The right to differ

This is a topic that I have skated around once or twice, normally in the context of opposing any restrictions on what anyone wears except in a few specific situations like IMG_1747driving a car, applying for a photo ID card, likely a driving licence, or showing photo ID when, for example, voting or boarding an aircraft. I might find certain clothes a bit odd and I might wonder why anyone would want to wear them but, quite frankly, it’s none of my business, nor is it yours and nor is the business of the state

But then I saw this opinion piece, in the Toronto Sun, by Raheel Raza, who is President of The Council for Muslims Facing Tomorrow, author of Their Jihad … Not my Jihad and an international activist for women’s rights, and it struck a chord.

As a Muslim mother who never saw a niqab when I was growing up in Karachi, Pakistan,” she writes, “I am astonished to see Canada’s judiciary caving in to Islamists who have nothing but contempt for Canada’s values of gender equality … [but] … in the 25 years I have called Canada home, I have seen a steady rise of Muslim women being strangled in the pernicious black tent that is passed off to naïve and guilt-ridden white, mainstream Canadians as an essential Islamic practice … [because, she says, echoing what I have been told by several Muslim men] … The niqab and burka have nothing to do with Islam.” They, the niqab and burqa, are, Andrea_di_bonaiuto,_cappellone_degli_spagnoli_13she says “the political flags of the Muslim Brotherhood, ISIS, the Taliban, al-Qaida and Saudi Arabia.” Well, they are that, I suppose, but they are, mainly, the tattered remnants of an old, medieval, culture in which, to be sure, Hildegard_of_bingen_and_nunsmany women, all over the world, wore long dresses ~ even peasant women because a long garment provided some protection when working in the fields, but Ettore Cercone-263777in which only a few, even in the Near and Middle East, ever “took the veil” and in which people, including women, were often, until the end of the 18th century in Europe but still, even today in parts of the Middle East, property. It is the taste of the latter, of slavery, that still lingers, for me, when I see a woman who is wearing a niqab or chador ~ I cannot help but wonder if she is doing that by choice, perhaps to express her (erroneous) religious views, or if she is being forced to wear it.

Ms Raza says, and I agree that “Now I learn I have not only to fight the medieval, theocratic adherents of my faith for a safe space for myself, I have to battle the Federal Court of Canada as well, which has come out on the side of these facemasks … [because] … The ruling concerns the case of Zunera Ishaq, a 29-year-old woman who emigrated to Canada from Pakistan in 2008 … [and] … After previously showing her face to an immigration official in 2013 when taking her citizenship test, she refused to take part in the citizenship ceremony because she would have to show her face while taking the oath of citizenship … [but] … Prime Minister Stephen Harper’s government rightly banned face masks at such ceremonies, but this was found to be unlawful by the Federal Court.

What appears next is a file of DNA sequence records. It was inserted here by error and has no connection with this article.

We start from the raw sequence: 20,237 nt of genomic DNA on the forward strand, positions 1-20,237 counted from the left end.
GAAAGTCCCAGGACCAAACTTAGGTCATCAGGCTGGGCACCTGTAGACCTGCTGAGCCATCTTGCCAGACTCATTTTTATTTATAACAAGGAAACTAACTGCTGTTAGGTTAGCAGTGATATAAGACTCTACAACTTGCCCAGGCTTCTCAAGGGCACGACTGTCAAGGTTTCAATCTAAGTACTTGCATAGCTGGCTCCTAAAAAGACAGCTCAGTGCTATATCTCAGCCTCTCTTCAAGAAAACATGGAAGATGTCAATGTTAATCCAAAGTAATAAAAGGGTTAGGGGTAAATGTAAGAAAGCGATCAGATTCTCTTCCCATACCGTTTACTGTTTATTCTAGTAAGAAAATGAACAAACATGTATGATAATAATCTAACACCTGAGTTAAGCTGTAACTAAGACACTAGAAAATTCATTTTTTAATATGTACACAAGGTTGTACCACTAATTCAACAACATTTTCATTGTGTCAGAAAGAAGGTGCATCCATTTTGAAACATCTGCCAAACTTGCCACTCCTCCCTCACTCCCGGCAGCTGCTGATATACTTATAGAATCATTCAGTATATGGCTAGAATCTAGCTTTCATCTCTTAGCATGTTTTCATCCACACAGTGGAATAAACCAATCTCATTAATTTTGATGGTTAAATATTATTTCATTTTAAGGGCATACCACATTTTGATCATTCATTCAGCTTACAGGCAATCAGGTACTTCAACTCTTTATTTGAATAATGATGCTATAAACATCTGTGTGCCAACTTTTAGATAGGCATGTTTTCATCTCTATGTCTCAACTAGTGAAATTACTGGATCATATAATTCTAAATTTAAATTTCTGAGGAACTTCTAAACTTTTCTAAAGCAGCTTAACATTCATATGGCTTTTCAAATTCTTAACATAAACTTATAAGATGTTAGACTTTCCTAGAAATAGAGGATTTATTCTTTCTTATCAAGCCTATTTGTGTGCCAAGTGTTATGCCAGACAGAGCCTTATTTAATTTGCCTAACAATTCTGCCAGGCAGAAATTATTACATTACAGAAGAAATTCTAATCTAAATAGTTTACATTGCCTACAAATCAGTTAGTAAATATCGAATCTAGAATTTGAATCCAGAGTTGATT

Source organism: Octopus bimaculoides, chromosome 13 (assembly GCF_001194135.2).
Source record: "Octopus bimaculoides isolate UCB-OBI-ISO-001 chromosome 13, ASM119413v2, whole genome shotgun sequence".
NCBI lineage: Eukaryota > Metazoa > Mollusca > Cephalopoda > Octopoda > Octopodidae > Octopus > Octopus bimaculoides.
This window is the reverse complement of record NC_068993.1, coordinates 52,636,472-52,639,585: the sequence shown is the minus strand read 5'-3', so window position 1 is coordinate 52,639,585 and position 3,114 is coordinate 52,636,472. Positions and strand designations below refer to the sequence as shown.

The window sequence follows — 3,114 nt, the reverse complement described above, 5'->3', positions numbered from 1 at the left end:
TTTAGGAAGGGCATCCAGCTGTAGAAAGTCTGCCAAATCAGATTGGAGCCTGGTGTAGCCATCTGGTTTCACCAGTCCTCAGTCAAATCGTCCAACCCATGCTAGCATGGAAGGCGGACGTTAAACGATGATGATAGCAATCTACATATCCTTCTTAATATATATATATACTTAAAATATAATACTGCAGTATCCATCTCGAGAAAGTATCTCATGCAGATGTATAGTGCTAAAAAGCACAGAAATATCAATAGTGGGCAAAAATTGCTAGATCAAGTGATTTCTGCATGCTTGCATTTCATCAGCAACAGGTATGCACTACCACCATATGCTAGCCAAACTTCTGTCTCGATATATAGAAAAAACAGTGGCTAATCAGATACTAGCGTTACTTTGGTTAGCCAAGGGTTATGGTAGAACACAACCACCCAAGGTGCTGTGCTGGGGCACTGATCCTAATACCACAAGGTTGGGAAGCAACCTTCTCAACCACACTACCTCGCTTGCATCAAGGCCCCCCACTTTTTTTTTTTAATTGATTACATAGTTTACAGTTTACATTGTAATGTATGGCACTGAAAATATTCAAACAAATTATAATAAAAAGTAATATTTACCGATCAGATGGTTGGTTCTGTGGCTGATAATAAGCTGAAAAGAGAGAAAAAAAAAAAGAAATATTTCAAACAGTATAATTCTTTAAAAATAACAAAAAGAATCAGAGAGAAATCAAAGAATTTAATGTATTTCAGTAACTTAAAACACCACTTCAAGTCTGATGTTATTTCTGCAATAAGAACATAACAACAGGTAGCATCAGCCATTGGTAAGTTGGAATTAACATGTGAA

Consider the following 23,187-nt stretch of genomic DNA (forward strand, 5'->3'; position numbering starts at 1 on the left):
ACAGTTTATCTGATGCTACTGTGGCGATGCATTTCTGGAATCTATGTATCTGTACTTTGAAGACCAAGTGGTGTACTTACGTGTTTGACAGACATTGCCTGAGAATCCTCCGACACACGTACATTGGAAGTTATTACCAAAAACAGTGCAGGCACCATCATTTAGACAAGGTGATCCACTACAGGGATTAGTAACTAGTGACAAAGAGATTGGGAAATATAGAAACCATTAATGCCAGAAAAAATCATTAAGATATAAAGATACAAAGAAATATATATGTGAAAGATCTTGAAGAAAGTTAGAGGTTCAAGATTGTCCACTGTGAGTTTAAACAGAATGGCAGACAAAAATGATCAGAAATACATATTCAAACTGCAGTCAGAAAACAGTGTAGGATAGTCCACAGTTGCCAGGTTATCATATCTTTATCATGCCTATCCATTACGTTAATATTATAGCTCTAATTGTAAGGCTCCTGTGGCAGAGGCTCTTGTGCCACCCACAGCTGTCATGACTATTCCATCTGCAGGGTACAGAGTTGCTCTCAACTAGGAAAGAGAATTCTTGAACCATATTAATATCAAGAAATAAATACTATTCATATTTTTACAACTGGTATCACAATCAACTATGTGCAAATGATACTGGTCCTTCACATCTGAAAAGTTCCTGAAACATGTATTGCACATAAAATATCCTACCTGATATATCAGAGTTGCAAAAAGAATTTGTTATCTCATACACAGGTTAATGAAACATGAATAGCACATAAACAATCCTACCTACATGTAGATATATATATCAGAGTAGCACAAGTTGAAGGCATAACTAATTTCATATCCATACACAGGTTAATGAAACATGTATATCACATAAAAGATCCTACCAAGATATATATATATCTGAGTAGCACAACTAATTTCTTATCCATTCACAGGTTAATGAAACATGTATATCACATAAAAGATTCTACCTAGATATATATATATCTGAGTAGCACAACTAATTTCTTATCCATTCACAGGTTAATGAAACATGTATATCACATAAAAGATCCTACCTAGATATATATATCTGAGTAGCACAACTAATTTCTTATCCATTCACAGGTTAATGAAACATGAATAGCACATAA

With all due respect,” Raheel Raza writes “let me introduce our Canadian judges to their Pakistani colleague in the jihadi badlands of Peshawar … [where] … In November 2004, the Chief Justice of the Peshawar High Court (PHC), Tariq Pervaiz Khan, ordered female lawyers not to wear face veils in courtrooms, saying they couldn’t be identified, nor assist the court properly while wearing veils … [and] … He scolded the niqabi women saying,“You are professionals“.”

Covering the face,” she explains, again echoing what some well educated Muslim men have told me, “is not a religious requirement for Muslim women … [because] … The injunction in the Qur’an is for modesty (for men and women) … [and, while] … Some Muslim women interpret this as covering their head with a scarf or chador … [it has been argued by] … A scholar of Islamic history, Prof. Mohammad Qadeer of Queen’s University, Kingston, [who] wrote in the Globe and Mail in March 2006:

  • “The argument about concealing one’s face as a religious obligation, is contentious and is not backed by the evidence.”
  • He added, “in Western societies, the niqab also is a symbol of distrust for fellow citizens and a statement of self-segregation.The wearer of a face veil is conveying: ‘I am violated if you look at me.’
  • It is a barrier in civic discourse. It also subverts public trust.”

The federal Liberals and NDP,” she says “are treating Canada’s niqabis as a latter day Rosa Parks, fighting for justice … [and] … This is vote-bank politics that is, as my friend Tarek Fatah calls it, “sharia Bolshevism”.

I agree.

Ms Raza concludes that “There is just one way forward: The next government must legislate the complete ban on wearing face masks in public, not just to expose the hypocrisy of the Islamists but for the sake of our security as well.

I disagree.

People, including women, must be allowed to wear whatever they wish wherever they hqdefaultwish, whenever they wish, subject only to keeping the peace ~ ‘streaking‘ is, probably, an offence against public order in most places ~ and obeying a few rules that require them, and you and me, too, to provide positive, visual conformation of their identity … such as when voting or accepting citizenship, or applying for a driving licence, or boarding an aircraft or crossing a border. The rules, the limits of a person’s fundamental right to privacy must be spelled out in laws and regulations and, now and again, justified to a judge.  Otherwise we, all of us, have a right to be left alone and even to be different and, perhaps, even a bit strange, if we choose.

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